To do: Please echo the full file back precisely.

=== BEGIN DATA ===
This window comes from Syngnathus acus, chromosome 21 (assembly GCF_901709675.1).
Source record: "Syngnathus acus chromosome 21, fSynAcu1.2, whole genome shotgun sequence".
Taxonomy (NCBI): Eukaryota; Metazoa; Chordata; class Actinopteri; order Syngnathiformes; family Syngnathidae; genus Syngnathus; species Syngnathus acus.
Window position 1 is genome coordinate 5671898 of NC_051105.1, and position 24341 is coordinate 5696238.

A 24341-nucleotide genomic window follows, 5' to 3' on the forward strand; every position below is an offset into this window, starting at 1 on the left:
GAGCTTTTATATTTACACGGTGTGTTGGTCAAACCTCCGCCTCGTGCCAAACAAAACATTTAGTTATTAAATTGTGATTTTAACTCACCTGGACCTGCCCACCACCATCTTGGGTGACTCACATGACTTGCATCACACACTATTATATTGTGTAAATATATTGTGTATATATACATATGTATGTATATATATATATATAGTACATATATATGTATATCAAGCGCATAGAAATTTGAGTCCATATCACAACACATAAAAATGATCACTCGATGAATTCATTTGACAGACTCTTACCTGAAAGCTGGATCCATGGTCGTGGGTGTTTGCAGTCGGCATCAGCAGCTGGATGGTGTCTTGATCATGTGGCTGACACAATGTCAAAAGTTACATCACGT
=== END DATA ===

This window comes from Syngnathus acus, chromosome 21 (assembly GCF_901709675.1).
Source record: "Syngnathus acus chromosome 21, fSynAcu1.2, whole genome shotgun sequence".
Taxonomy (NCBI): Eukaryota; Metazoa; Chordata; class Actinopteri; order Syngnathiformes; family Syngnathidae; genus Syngnathus; species Syngnathus acus.
Window position 1 is genome coordinate 5671898 of NC_051105.1, and position 24341 is coordinate 5696238.

A 24341-nucleotide genomic window follows, 5' to 3' on the forward strand; every position below is an offset into this window, starting at 1 on the left:
GAGCTTTTATATTTACACGGTGTGTTGGTCAAACCTCCGCCTCGTGCCAAACAAAACATTTAGTTATTAAATTGTGATTTTAACTCACCTGGACCTGCCCACCACCATCTTGGGTGACTCACATGACTTGCATCACACACTATTATATTGTGTAAATATATTGTGTATATATACATATGTATGTATATATATATATATAGTACATATATATGTATATCAAGCGCATAGAAATTTGAGTCCATATCACAACACATAAAAATGATCACTCGATGAATTCATTTGACAGACTCTTACCTGAAAGCTGGATCCATGGTCGTGGGTGTTTGCAGTCGGCATCAGCAGCTGGATGGTGTCTTGATCATGTGGCTGACACAATGTCAAAAGTTACATCACGT